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Will The Huawei Case Finally Awaken Democrats To The China Threat And The Danger Of Faux Free Trade Rhetoric?

Huawei Shenzhen office building (by Raysonho via Wikimedia Commons)

On January 28 the Department of Justice of the United States unsealed two cases against Huawei, China's largest telecommunications company, and its chief financial officer, Meng Wanzhou. 

Huawei has been accused of trying to steal trade secrets, committing bank fraud, breaking confidentiality agreements and violating sanctions against Iran. One indictment claims that Huawei attempted to steal trade secrets from T-Mobile by promising bonuses to employees who collected confidential information.

Huawei is not a company like any other. Over the years it has benefited enormously from the support of the Chinese Communist regime. The founder of Huawei, Ren Zhengfei, joined China's army during the Cultural Revolution. In 1978 he also joined the Chinese Communist Party (CCP). 

In the early years Huawei's sources of capital were high-interest loans (20%-30%) from Chinese state-owned enterprises. Ren also secured soft loans from the local government of Shenzhen thanks to his personal connections with the city's CCP municipal secretary. 

In 1998, the Chinese government recognized Huawei as a "national champion", which helped the company secure a 3.85 billion RMB loan in buyer credit from the China Construction Bank to help local governments purchase Huawei equipment. It also received a 10 billion RMB loan from the China Development Bank to help foreign firms buy Huawei products. 

Huawei further benefited from China's policy of barring foreign firms from competing in the telecommunications sector (Dan Breznitz, Michael Murphree, Run of the Red Queen: Government, Innovation, Globalization, and Economic Growth in China, p. 178; Winter Nie, William Dowell, and Abraham Lu, In the Shadow of the Dragon: The Global Expansion of Chinese Companies, 2012, p. 68).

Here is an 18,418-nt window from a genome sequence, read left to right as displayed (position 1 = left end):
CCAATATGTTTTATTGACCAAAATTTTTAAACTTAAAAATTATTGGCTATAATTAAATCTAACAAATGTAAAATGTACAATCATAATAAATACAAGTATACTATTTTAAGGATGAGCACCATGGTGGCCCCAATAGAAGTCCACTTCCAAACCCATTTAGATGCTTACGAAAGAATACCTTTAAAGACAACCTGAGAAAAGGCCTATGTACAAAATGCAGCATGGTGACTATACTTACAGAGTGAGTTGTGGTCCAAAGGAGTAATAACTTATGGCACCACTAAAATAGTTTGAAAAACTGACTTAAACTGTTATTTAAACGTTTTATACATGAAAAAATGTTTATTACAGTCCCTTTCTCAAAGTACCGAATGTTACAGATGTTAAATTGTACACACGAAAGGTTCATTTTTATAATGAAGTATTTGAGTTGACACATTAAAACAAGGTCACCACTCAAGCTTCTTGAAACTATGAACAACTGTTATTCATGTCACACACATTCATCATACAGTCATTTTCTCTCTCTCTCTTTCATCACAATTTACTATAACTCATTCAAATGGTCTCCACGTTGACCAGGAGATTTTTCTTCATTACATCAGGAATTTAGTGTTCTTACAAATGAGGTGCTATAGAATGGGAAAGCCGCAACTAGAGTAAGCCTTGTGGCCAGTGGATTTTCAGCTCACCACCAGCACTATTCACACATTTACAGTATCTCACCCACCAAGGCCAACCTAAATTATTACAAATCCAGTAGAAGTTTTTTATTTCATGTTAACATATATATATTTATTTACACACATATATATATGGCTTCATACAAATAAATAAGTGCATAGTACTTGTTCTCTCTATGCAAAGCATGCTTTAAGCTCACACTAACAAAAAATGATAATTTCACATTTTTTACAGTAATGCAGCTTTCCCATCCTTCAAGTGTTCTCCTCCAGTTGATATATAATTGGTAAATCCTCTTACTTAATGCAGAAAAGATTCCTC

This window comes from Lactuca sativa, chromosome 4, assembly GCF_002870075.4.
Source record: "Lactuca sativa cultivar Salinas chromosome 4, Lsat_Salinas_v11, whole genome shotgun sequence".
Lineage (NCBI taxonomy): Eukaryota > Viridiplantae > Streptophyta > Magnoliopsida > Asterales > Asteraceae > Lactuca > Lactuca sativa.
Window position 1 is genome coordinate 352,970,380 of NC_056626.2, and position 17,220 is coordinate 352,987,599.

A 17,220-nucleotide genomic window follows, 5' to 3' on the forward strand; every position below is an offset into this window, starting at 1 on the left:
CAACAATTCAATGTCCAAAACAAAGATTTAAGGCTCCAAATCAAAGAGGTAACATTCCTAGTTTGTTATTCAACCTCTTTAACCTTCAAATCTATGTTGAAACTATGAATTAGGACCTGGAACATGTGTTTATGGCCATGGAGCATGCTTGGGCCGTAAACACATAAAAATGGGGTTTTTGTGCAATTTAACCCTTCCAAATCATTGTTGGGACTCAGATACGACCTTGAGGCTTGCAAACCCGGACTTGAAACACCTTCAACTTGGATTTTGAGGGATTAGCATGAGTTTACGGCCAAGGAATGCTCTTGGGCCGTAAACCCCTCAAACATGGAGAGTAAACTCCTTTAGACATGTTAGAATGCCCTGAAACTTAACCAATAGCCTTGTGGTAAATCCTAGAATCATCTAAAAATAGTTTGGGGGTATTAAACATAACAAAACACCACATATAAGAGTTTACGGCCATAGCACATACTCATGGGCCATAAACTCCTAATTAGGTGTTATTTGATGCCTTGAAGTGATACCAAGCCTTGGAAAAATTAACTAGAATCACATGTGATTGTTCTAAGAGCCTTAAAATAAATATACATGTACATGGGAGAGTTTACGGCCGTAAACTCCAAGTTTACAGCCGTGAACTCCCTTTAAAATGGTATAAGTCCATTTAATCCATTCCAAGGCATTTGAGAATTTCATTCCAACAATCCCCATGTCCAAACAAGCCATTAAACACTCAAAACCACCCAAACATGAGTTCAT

Although Huawei claims to be owned by its employees, its ownership structure is a jealously guarded secret (Edward Tse, The China Strategy: Harnessing the Power of the World's Fastest-Growing Economy, 2010, p. 56).

But Huawei is not the only Chinese company to have ties with the government. As a matter of fact, China's strategy of state capitalism and its unfair trade practices have been known for years and are well documented. 

But despite the facts, Democrats have for decades attempted to appease Communist China and promote a faux concept of free trade. 

The Democrats have traditionally supported free trade. In the late 19th and first two decades of the 20th century, the major issue dividing Democrats and Republicans was the tariff, which the latter viewed as a cornerstone of US economic policy (Lewis L. Gould, Grand Old Party: A History of the Republicans, 2012, pp. 91-92). But the post-World War II era, both parties converged to the free trade doctrine.  

As I wrote in August 2018, liberals should re-evaluate the role of tariffs and trade restrictions. I have argued that four decades of trade liberalization have created no demonstrable positive effect on the middle class. Indeed, median incomes have been stagnant since the late 1960s while costs for housing, education and healthcare have grown.